Presentation on theme: "Myth and Ritual surrounding the Lenin Mausoleum. Why preserve Lenin’s body? Soviet scientific experiment Orthodox belief that saints’ bodies are incorruptible."— Presentation transcript:
Why preserve Lenin’s body? Soviet scientific experiment Orthodox belief that saints’ bodies are incorruptible after death. Popular requests (10,000 telegrams) to “preserve his body for future generations.” Attempt of political leaders to bring Lenin’s legitimacy to their regimes.
More than 100,000 viewed Lenin’s body in the month and a half after his death.
History of the Mausoleum It was first a temporary wooden structure, built so that leaders and the people could view the body. By August 1924, the tomb was upgraded to a bigger, more permanent structure. The building went through several reconstructions during the 1920s, ending finally with the stone mausoleum we see today. Its stone blocks invoked images of classical mausoleums.
Popularity/Pilgrimage to the Mausoleum The location of the Mausoleum on Red Square afforded it a view of the USSR’s most historical events. BUT the Mausoleum itself often served as a focal point. It received thousands of visitors every day. Heroes such as Yuriy Gagarin and veterans of the Spanish Civil War were greeted from the Mausoleum
VE-Day parade in Moscow Stalin (and other party leaders) stood on Lenin’s Mausoleum to watch the parade. Banners of defeated Nazi armies were thrown down at the foot of the mausoleum. Military parades for virtually every state holiday converged here.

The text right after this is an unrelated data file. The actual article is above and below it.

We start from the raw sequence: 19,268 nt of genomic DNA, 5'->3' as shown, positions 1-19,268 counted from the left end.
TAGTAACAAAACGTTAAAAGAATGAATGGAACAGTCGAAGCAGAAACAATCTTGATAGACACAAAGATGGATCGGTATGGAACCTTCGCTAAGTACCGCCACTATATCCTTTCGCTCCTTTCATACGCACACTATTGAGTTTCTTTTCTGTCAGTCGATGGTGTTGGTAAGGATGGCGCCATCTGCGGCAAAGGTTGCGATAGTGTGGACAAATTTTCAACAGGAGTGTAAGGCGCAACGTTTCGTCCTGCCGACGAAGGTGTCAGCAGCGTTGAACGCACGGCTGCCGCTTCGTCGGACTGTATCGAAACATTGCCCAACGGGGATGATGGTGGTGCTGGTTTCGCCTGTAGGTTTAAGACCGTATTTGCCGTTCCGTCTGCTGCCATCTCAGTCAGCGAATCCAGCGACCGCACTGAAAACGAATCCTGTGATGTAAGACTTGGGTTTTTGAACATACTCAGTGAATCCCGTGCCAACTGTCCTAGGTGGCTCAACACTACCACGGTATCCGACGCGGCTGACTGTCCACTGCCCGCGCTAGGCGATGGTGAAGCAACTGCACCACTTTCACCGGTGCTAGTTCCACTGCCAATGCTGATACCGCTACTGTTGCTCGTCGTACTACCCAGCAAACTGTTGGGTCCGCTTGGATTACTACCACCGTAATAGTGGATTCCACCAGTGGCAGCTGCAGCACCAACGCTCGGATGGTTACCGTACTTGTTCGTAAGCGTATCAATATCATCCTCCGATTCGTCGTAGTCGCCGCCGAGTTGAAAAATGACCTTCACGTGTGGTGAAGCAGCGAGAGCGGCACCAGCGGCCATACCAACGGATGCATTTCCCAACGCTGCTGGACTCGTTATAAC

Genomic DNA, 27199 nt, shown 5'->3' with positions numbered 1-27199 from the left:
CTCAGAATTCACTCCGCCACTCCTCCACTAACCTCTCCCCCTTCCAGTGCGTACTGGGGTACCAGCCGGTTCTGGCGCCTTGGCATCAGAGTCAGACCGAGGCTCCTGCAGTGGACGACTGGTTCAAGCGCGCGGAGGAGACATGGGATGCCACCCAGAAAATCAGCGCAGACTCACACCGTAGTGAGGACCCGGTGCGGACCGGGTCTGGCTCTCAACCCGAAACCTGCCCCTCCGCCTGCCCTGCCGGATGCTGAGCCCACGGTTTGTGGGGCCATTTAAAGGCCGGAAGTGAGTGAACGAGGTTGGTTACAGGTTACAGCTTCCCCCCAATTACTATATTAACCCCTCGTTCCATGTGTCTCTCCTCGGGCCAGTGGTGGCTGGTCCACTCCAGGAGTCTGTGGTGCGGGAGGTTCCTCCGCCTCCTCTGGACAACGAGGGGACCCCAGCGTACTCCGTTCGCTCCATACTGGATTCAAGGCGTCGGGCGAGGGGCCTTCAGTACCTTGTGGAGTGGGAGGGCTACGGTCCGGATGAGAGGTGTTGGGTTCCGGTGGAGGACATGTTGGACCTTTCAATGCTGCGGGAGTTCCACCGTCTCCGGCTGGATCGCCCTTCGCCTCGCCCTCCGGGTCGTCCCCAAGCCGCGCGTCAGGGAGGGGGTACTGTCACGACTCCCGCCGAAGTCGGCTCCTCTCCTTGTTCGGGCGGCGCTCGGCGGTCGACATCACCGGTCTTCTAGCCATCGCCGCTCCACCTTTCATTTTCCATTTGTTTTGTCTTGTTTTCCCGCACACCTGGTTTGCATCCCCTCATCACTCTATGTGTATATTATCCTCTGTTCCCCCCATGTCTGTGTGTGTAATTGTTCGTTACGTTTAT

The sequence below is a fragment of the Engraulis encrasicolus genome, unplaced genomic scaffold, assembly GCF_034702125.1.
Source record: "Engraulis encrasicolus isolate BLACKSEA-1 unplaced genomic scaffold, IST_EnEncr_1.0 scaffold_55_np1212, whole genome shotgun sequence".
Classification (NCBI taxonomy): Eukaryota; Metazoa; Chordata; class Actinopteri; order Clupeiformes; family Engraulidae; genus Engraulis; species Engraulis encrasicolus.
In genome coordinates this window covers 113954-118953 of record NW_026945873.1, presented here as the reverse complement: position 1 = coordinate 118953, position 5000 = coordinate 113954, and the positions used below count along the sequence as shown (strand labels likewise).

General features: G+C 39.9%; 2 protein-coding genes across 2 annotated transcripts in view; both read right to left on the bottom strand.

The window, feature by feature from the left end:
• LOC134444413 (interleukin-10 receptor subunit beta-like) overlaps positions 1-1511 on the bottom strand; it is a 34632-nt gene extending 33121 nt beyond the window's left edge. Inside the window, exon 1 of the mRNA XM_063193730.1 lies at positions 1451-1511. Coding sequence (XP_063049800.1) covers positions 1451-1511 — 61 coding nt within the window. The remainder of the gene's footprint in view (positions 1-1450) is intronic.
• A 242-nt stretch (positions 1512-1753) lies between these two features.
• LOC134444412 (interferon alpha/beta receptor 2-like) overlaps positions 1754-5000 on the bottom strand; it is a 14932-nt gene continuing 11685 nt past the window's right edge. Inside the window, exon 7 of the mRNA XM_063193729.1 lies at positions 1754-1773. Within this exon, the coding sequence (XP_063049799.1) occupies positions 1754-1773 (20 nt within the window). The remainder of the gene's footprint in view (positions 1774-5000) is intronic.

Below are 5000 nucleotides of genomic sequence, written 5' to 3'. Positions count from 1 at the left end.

Stalin’s place in the Mausoleum After Stalin’s death in 1953, his preserved body was placed in the mausoleum next to Lenin’s. It remained there for almost a decade. Stalin was buried 1961 in Khrushchev’s de- Stalinification campaign.
Lenin as “God” Symbolic meaning of the Mausoleum
Lenin as “God” Lenin is a focal point of the Soviet political religion. Physical, mortal body, and immortal body “politic” that is perfect. “Lenin lived, Lenin lives, Lenin will live!” The Mausoleum was an important site of Soviet pilgrimage. Mystical union between Party members and Lenin.
Lenin as “God” “There is a mass of people for whom the name Lenin is a religion, just like God is a religion for Orthodox Christians,” Communist state Duma speaker Gennadii Seleznev, 1999.
The Mausoleum today Since breakup of USSR, the status of the Mausoleum has been a hotly debated topic. Bury vs. continue to display Lenin’s body. Question of what constitutes a proper burial. Yeltsin stated that one goal before leaving office was to bury both Tsar Nicholas II’s bones and Lenin’s body.
The Mausoleum today The Communist Party of the Russian Federation (KPRF) consider it one issue of no compromise. The state maintains the building, the Lenin Mausoleum Charitable Foundation maintains the condition of the body. Uneasiness of having an unburied body around, especially for Orthodox believers. Still, it is a top tourist destination.
References Forest, Benjamin and Juliet Jonson. “Unraveling the Threads of History: Soviet- Era Monuments and Post-Soviet National Identity in Moscow.” Annals of the Assoication of American Geographers. 92.3 (2002): 524-547. Lane, Christel. The Rites of Rulers: Ritual in Industrial Society—The Soviet Case. Cambridge UP (1981). Riegel, Klaus-Georg. “Marxism-Leninism as a Political Religion.” Totalitarian Movements and Political Religions. 6.1 (2005): 97-126. Verdery, Katherine. The Political Lives of Dead Bodies: Reburial and Post- Socialist Change. Columbia UP (1999).
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